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Tiresias: The Ancient Mediterranean Religions Source Database



661
Septuagint, 2 Maccabees, 12.30-12.32


nanBut when the Jews who dwelt there bore witness to the good will which the people of Scythopolis had shown them and their kind treatment of them in times of misfortune,'


nanBut when the Jews who dwelt there bore witness to the good will which the people of Scythopolis had shown them and their kind treatment of them in times of misfortune, 31 they thanked them and exhorted them to be well disposed to their race in the future also. Then they went up to Jerusalem, as the feast of weeks was close at hand. 32 After the feast called Pentecost, they hastened against Gorgias, the governor of Idumea. 33 And he came out with three thousand infantry and four hundred cavalry. 34 When they joined battle, it happened that a few of the Jews fell. 35 But a certain Dositheus, one of Bacenor's men, who was on horseback and was a strong man, caught hold of Gorgias, and grasping his cloak was dragging him off by main strength, wishing to take the accursed man alive, when one of the Thracian horsemen bore down upon him and cut off his arm; so Gorgias escaped and reached Marisa. 36 As Esdris and his men had been fighting for a long time and were weary, Judas called upon the Lord to show himself their ally and leader in the battle. 37 In the language of their fathers he raised the battle cry, with hymns; then he charged against Gorgias' men when they were not expecting it, and put them to flight. 38 Then Judas assembled his army and went to the city of Adullam. As the seventh day was coming on, they purified themselves according to the custom, and they kept the sabbath there. 39 On the next day, as by that time it had become necessary, Judas and his men went to take up the bodies of the fallen and to bring them back to lie with their kinsmen in the sepulchres of their fathers.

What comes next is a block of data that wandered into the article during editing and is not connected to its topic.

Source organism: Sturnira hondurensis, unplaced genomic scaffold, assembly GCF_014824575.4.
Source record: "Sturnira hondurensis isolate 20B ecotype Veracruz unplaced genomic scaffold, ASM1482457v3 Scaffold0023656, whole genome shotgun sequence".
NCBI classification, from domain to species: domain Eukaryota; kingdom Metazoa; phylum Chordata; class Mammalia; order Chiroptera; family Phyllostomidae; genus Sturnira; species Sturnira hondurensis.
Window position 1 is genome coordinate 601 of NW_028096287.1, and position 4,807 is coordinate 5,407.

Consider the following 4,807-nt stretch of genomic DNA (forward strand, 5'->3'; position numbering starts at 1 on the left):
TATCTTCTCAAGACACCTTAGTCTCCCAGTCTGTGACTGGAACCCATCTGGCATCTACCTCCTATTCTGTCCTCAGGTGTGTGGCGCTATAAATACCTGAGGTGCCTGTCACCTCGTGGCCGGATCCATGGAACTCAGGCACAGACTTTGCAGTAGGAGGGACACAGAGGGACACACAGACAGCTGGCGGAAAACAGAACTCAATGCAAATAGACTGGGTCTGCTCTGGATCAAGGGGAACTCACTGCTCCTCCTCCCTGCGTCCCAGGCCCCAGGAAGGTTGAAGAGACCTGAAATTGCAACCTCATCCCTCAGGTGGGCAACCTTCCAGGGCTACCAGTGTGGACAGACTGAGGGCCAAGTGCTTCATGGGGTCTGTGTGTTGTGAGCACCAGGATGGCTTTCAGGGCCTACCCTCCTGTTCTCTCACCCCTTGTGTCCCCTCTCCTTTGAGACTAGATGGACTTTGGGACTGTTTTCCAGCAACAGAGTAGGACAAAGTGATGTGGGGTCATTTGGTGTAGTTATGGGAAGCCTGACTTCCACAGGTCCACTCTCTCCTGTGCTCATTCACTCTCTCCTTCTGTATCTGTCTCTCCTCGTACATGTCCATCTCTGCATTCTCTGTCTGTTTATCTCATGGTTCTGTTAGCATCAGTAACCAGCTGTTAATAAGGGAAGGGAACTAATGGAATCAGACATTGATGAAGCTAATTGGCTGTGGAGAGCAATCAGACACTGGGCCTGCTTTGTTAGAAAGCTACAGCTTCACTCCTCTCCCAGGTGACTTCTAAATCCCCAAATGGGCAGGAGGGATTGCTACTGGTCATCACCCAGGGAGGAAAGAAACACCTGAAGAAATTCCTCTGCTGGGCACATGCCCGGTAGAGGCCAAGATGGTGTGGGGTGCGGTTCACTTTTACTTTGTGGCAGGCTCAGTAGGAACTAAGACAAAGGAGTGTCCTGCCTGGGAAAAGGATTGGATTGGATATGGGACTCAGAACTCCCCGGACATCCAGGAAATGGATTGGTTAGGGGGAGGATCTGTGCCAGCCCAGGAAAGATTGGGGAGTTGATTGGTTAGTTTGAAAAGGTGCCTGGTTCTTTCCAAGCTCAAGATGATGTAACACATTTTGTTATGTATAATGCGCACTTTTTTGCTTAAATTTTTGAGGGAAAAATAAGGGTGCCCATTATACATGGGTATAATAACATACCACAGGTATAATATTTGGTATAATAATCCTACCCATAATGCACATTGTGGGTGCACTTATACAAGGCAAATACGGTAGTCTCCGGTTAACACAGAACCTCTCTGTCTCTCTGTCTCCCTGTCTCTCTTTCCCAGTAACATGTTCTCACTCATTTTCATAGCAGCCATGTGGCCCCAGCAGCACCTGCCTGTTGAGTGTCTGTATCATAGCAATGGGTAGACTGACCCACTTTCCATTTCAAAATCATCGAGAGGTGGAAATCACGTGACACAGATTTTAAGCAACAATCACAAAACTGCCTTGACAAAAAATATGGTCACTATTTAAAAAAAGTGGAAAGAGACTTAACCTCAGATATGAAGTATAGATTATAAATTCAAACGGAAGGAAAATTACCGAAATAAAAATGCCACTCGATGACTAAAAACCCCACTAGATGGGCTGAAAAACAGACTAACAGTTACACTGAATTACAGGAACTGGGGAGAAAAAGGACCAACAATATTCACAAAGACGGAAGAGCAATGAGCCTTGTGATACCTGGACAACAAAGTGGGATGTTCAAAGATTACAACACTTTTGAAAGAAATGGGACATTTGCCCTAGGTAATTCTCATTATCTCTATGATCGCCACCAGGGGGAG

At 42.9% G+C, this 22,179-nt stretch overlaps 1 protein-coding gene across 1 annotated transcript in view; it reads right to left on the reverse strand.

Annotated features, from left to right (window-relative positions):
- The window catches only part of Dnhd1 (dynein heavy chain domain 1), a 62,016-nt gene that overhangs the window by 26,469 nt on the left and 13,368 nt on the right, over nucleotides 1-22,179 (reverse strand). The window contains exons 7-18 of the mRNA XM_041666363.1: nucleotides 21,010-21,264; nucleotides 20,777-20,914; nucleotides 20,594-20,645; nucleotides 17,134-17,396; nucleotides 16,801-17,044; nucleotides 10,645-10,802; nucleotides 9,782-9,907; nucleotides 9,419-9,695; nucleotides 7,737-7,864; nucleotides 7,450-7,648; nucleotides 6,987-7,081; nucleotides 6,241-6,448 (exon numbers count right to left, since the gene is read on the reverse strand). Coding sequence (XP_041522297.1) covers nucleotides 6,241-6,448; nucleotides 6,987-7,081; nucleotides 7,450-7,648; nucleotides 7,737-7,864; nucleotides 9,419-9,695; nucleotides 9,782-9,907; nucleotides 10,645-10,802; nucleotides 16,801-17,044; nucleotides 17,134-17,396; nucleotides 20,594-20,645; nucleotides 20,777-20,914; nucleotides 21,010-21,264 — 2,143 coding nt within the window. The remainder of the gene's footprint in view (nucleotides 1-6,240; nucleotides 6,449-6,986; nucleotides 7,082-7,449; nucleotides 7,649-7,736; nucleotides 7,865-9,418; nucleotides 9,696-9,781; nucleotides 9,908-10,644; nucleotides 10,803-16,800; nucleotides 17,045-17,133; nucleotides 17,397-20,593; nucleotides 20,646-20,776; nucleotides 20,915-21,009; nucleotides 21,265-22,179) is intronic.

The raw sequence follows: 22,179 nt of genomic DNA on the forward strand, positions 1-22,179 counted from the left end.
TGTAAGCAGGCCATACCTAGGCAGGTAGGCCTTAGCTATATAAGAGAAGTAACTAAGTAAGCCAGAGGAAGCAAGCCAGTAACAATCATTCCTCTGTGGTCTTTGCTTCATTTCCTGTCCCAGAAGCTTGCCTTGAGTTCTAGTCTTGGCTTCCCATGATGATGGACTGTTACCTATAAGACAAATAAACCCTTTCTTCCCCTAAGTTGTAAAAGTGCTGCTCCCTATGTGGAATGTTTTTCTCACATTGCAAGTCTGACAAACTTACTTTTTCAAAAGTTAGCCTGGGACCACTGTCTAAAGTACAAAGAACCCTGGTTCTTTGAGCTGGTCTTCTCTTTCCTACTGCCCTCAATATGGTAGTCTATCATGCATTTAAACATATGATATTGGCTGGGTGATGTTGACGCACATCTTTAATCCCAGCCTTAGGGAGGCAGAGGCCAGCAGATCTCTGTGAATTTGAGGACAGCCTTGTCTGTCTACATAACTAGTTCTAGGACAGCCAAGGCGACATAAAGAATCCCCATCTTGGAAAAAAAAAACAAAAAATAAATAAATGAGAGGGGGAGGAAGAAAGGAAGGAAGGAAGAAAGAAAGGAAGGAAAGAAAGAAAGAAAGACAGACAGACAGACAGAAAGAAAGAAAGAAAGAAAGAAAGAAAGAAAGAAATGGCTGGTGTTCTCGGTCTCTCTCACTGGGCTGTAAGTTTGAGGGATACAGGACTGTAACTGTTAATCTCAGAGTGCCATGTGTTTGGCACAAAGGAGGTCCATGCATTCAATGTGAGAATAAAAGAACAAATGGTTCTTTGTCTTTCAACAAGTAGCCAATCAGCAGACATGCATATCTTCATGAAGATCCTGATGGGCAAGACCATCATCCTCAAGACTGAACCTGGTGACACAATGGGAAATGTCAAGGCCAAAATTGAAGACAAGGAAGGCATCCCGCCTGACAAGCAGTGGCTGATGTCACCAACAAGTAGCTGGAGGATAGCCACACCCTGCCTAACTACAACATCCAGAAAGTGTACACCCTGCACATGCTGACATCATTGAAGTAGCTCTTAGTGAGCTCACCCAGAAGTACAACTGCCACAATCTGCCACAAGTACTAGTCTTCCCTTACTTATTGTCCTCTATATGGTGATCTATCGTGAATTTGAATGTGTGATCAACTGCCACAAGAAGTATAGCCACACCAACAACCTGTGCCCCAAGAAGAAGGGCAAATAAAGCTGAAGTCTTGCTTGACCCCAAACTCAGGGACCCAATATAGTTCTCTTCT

nanthey thanked them and exhorted them to be well disposed to their race in the future also. Then they went up to Jerusalem, as the feast of weeks was close at hand.'


nanAfter the feast called Pentecost, they hastened against Gorgias, the governor of Idumea.'


Intertexts (texts cited often on the same page as the searched text):

9 results
1. Hebrew Bible, Esther, 9.16-9.24 (9th cent. BCE - 3rd cent. BCE)